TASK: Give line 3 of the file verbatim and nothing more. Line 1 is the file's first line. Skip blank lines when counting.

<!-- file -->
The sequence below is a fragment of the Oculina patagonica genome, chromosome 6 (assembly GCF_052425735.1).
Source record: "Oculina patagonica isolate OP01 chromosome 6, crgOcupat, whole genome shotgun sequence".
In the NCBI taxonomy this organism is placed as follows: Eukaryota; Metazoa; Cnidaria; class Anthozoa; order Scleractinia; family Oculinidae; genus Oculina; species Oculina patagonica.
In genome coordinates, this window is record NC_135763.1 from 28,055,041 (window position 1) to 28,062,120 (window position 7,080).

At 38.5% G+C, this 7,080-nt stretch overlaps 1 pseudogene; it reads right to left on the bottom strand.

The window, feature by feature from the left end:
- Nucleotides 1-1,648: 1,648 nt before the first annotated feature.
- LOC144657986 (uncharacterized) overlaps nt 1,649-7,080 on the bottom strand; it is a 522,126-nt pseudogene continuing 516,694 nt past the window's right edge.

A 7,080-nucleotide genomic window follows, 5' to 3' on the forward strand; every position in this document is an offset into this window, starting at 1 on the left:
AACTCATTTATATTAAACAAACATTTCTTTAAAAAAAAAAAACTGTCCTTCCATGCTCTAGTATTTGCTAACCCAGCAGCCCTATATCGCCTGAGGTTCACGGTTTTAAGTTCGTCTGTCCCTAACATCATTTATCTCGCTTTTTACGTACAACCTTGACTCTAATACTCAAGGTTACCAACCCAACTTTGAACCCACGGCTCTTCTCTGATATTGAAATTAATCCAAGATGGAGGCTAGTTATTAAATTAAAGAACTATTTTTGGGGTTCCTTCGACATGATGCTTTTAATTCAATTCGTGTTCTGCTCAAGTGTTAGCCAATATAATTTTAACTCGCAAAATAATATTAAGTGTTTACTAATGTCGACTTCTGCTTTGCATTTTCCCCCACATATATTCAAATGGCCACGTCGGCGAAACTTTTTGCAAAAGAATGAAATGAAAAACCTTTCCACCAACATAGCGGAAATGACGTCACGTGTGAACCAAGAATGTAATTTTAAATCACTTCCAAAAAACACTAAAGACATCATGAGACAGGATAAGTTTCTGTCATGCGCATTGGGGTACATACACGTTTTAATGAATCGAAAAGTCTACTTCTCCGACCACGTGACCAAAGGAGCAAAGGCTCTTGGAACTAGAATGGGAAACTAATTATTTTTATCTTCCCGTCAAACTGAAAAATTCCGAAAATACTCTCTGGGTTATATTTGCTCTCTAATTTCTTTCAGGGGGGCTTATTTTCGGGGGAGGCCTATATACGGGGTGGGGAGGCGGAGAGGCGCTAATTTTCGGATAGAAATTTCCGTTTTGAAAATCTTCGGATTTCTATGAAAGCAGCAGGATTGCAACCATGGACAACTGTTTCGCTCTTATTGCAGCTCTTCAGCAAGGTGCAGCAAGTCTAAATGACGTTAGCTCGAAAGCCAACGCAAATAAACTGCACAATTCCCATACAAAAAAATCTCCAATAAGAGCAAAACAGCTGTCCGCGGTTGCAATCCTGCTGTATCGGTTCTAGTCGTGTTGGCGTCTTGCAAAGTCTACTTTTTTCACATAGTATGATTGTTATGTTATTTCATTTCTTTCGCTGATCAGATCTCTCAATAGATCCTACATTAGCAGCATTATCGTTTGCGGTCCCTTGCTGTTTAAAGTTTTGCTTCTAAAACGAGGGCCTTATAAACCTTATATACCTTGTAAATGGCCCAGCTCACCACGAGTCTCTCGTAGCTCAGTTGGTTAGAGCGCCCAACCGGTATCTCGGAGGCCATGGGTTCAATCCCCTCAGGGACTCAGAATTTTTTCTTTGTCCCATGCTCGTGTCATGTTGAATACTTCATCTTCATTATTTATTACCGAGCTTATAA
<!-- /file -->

In the NCBI taxonomy this organism is placed as follows: Eukaryota; Metazoa; Cnidaria; class Anthozoa; order Scleractinia; family Oculinidae; genus Oculina; species Oculina patagonica.